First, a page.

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The Secret Story of an A-10 Mission to Help Special Forces

The Secret Story of an A-10 Mission to Help Special Forces

Here's what happened.

During OEF one of the unit pilots, Capt. Mike “Balz” Stock, performed a Close Air Support (CAS) mission that saved the lives of several Special Forces members, surrounded by Taliban snipers.

The now deactivated 103rd Fighter Squadron (FS) from 111th Fighter Wing (FW) has been among the first squadrons to take part in the war against terrorism after the 9/11 attacks in 2001.

In fact its A-10s voluntarily deployed from Willow Grove Joint Reserve Base to Kuwait to support Operation Southern Watch (OSW) over Iraq immediately after the attacks against U.S. soil, then they deployed to Bagram, Afghanistan, where they were involved in Operation Enduring Freedom (OEF).

During OEF one of the unit pilots, Capt. Mike “Balz” Stock, performed a Close Air Support (CAS) mission that saved the lives of several Special Forces members, surrounded by Taliban snipers.

While Balz and “Wedge”, his wingman, were flying around the mountains waiting for a task, they received a call from some guys on the ground needing CAS. The ten men of the Special Forces were coming under fire by snipers from three or four directions. The two Hog drivers located one of the snipers position and to confirm that it was the right building, Balz shot a rocket at it. Then Wedge, followed by Stock, fired about two hundreds rounds at the target, destroying the building.

While they performed three more passes to confirm the destruction of the enemy position, the Special Forces team began to take fire from another sniper hiding in a wadi 500 yards away from their position, as Balz explained to Neil Dunridge for his book A-10 Thunderbolt II: 21st Century Warthog: “After dealing with him, more fire was coming from another wadi. Although I couldn’t get eyes on, Wedge managed to fire a rocket, and once it was a confirmed location, we both rolled in to use the GAU-8. At this point, they were taking more fire, but by now the helicopters were inbound to extract the team. I have to give all the credit to the helicopter crews, because when we told them the situation, their response was to basically shrug their shoulders and say they were coming in anyway.”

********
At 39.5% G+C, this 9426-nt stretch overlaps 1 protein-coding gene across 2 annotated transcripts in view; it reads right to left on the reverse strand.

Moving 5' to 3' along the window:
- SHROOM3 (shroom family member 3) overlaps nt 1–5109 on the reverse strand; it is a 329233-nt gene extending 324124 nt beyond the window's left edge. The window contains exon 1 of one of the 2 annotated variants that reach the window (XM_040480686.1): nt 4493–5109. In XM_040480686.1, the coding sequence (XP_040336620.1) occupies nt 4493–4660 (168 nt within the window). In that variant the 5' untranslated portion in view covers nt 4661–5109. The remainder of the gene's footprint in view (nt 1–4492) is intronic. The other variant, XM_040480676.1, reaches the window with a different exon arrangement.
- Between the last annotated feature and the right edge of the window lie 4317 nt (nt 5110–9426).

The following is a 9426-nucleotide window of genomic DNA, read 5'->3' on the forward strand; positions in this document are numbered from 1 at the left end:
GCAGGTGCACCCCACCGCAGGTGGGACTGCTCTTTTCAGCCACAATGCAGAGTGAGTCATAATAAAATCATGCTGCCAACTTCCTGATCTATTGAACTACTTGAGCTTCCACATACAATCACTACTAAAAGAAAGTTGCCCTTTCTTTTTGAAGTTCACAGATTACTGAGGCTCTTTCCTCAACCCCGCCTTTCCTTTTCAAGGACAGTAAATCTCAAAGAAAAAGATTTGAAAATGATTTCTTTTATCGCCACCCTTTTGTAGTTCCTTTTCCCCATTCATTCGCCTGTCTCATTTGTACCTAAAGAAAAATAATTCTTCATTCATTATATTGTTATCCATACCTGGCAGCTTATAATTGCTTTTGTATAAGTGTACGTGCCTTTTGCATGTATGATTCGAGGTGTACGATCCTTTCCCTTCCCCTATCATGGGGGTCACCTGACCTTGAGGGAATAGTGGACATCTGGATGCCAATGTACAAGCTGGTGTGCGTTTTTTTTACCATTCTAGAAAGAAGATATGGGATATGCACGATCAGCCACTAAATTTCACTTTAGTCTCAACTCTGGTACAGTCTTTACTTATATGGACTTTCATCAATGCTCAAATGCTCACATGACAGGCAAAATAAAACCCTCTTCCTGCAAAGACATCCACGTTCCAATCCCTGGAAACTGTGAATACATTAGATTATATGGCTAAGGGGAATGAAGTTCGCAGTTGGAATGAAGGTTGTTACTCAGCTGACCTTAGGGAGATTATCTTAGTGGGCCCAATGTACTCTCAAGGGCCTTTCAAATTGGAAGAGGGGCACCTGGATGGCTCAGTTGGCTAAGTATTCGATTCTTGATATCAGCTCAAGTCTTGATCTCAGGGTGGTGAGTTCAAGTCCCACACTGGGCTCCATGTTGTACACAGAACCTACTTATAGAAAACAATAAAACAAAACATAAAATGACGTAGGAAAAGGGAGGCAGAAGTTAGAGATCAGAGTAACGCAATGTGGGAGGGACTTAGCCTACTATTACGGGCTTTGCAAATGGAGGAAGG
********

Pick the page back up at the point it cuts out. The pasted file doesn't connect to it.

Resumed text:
To help the helicopters, Balz dropped a bomb on a mountain just above the Taliban position. Thanks to this diversion, the enemies looked up and they didn’t see the extraction of the Special Forces guys. But just as the Thunderbolts and the helicopters were returning to base, the Special Forces men discovered that they had forgotten one member of the team on the ground. Immediately Stock went back to the extraction location and he saw a man wandering around that location.

He and Wedge performed a low pass to get a better look, but after few moments they received the communication that the Special Forces had found their lost member: in fact in all the confusion, they had miscounted how many personnel had returned to the helicopters and thought they were missing a man.

As they departed, the two A-10s flew a daisy chain above the helicopters, that as Stock explains is “a maneuver where one aircraft will fly low in a circle around the helicopters while the wingman will fly higher circle observing a wider area.”

 

After having returned from OEF, the 103rd FS Hogs returned in Iraq, this time to take part in Operation Iraqi Freedom (OIF). But despite the Wing’s best efforts, and its record of deployments in a short period of time, the last 103rd FS A-10s left Willow Groove on Jul. 23, 2010 and the unit was deactivated on Mar. 31, 2011.

This article by Dario Leone originally appeared on The Aviation Geek Club in 2018.

 

Image: Wikimedia.